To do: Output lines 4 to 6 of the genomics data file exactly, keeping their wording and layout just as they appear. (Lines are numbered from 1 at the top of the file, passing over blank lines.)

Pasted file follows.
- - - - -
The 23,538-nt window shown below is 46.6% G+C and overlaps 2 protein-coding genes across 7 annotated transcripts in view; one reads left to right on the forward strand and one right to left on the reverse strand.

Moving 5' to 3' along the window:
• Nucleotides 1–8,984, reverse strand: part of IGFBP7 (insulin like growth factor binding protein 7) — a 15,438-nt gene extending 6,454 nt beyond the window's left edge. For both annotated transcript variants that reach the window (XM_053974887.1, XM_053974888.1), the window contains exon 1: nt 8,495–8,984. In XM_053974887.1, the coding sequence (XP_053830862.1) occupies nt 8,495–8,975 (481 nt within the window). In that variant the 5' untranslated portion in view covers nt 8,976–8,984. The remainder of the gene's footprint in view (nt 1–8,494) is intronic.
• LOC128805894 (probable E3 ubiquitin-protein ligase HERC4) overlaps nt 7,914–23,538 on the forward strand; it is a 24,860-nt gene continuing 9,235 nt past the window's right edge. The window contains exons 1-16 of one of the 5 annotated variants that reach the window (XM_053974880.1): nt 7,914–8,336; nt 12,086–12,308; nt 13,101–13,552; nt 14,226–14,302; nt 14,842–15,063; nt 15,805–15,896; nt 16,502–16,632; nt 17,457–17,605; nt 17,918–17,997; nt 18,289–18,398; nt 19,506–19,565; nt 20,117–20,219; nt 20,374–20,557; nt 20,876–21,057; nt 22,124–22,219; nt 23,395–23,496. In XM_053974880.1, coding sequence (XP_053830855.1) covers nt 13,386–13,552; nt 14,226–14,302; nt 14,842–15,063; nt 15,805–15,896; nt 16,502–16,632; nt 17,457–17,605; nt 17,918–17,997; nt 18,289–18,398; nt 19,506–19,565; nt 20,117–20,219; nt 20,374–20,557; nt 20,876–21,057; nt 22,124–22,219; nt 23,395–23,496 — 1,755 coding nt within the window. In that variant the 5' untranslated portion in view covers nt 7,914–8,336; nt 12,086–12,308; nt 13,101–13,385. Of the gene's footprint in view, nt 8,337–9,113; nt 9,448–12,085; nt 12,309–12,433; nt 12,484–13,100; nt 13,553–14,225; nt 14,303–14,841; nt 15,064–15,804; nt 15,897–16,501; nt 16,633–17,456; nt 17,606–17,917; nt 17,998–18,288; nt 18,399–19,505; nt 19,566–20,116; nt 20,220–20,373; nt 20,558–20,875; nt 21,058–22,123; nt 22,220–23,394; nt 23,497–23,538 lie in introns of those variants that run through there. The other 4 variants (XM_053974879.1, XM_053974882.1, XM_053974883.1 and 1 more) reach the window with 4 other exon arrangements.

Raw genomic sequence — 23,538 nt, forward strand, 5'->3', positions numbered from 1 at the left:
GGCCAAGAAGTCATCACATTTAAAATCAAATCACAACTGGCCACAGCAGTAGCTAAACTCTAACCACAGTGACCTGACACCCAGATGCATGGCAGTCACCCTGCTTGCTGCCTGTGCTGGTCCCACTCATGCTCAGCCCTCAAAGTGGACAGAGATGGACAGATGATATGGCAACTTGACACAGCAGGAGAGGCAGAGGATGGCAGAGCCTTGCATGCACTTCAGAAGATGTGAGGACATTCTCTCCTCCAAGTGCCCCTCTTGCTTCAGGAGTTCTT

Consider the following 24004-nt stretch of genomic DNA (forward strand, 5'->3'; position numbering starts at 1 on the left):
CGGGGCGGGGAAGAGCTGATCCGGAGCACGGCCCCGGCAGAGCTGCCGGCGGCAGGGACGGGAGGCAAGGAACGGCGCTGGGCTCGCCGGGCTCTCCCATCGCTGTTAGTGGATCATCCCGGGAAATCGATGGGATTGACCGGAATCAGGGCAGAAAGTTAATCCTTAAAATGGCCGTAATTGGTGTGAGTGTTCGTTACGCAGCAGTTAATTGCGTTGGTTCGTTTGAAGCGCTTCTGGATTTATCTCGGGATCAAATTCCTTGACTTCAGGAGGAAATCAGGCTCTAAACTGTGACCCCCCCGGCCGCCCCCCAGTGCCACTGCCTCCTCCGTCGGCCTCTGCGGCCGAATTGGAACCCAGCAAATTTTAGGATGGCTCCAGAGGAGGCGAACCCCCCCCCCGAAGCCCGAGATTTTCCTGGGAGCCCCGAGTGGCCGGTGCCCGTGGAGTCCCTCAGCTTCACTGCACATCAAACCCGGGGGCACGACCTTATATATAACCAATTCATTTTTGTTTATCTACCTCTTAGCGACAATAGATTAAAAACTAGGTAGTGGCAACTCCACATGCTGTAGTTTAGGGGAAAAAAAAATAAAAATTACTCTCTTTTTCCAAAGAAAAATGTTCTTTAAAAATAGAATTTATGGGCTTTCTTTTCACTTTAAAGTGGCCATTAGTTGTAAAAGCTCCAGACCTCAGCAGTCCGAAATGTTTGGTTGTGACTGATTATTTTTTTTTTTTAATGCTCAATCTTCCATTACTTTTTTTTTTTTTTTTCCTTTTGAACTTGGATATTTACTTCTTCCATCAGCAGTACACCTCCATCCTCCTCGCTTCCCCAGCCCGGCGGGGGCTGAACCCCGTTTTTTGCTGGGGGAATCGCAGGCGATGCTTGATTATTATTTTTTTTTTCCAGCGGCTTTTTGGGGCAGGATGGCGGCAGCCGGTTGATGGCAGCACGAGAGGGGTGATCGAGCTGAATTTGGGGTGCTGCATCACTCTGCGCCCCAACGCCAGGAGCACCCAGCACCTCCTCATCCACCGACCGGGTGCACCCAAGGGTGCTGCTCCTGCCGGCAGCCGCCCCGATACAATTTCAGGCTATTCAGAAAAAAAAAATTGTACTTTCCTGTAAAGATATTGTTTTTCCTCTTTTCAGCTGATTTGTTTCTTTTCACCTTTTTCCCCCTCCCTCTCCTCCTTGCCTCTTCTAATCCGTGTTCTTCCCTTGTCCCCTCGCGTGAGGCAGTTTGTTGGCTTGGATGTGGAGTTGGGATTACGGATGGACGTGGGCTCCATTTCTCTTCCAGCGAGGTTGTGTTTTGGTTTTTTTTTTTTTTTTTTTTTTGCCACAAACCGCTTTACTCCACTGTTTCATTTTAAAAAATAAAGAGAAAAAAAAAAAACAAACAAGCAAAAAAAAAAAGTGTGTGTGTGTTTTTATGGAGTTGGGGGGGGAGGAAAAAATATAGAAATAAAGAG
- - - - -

• LOC128805894 (probable E3 ubiquitin-protein ligase HERC4) overlaps nt 7,914–23,538 on the forward strand; it is a 24,860-nt gene continuing 9,235 nt past the window's right edge. The window contains exons 1-16 of one of the 5 annotated variants that reach the window (XM_053974880.1): nt 7,914–8,336; nt 12,086–12,308; nt 13,101–13,552; nt 14,226–14,302; nt 14,842–15,063; nt 15,805–15,896; nt 16,502–16,632; nt 17,457–17,605; nt 17,918–17,997; nt 18,289–18,398; nt 19,506–19,565; nt 20,117–20,219; nt 20,374–20,557; nt 20,876–21,057; nt 22,124–22,219; nt 23,395–23,496. In XM_053974880.1, coding sequence (XP_053830855.1) covers nt 13,386–13,552; nt 14,226–14,302; nt 14,842–15,063; nt 15,805–15,896; nt 16,502–16,632; nt 17,457–17,605; nt 17,918–17,997; nt 18,289–18,398; nt 19,506–19,565; nt 20,117–20,219; nt 20,374–20,557; nt 20,876–21,057; nt 22,124–22,219; nt 23,395–23,496 — 1,755 coding nt within the window. In that variant the 5' untranslated portion in view covers nt 7,914–8,336; nt 12,086–12,308; nt 13,101–13,385. Of the gene's footprint in view, nt 8,337–9,113; nt 9,448–12,085; nt 12,309–12,433; nt 12,484–13,100; nt 13,553–14,225; nt 14,303–14,841; nt 15,064–15,804; nt 15,897–16,501; nt 16,633–17,456; nt 17,606–17,917; nt 17,998–18,288; nt 18,399–19,505; nt 19,566–20,116; nt 20,220–20,373; nt 20,558–20,875; nt 21,058–22,123; nt 22,220–23,394; nt 23,497–23,538 lie in introns of those variants that run through there. The other 4 variants (XM_053974879.1, XM_053974882.1, XM_053974883.1 and 1 more) reach the window with 4 other exon arrangements.

Raw genomic sequence — 23,538 nt, forward strand, 5'->3', positions numbered from 1 at the left:
GGCCAAGAAGTCATCACATTTAAAATCAAATCACAACTGGCCACAGCAGTAGCTAAACTCTAACCACAGTGACCTGACACCCAGATGCATGGCAGTCACCCTGCTTGCTGCCTGTGCTGGTCCCACTCATGCTCAGCCCTCAAAGTGGACAGAGATGGACAGATGATATGGCAACTTGACACAGCAGGAGAGGCAGAGGATGGCAGAGCCTTGCATGCACTTCAGAAGATGTGAGGACATTCTCTCCTCCAAGTGCCCCTCTTGCTTCAGGAGTTCTT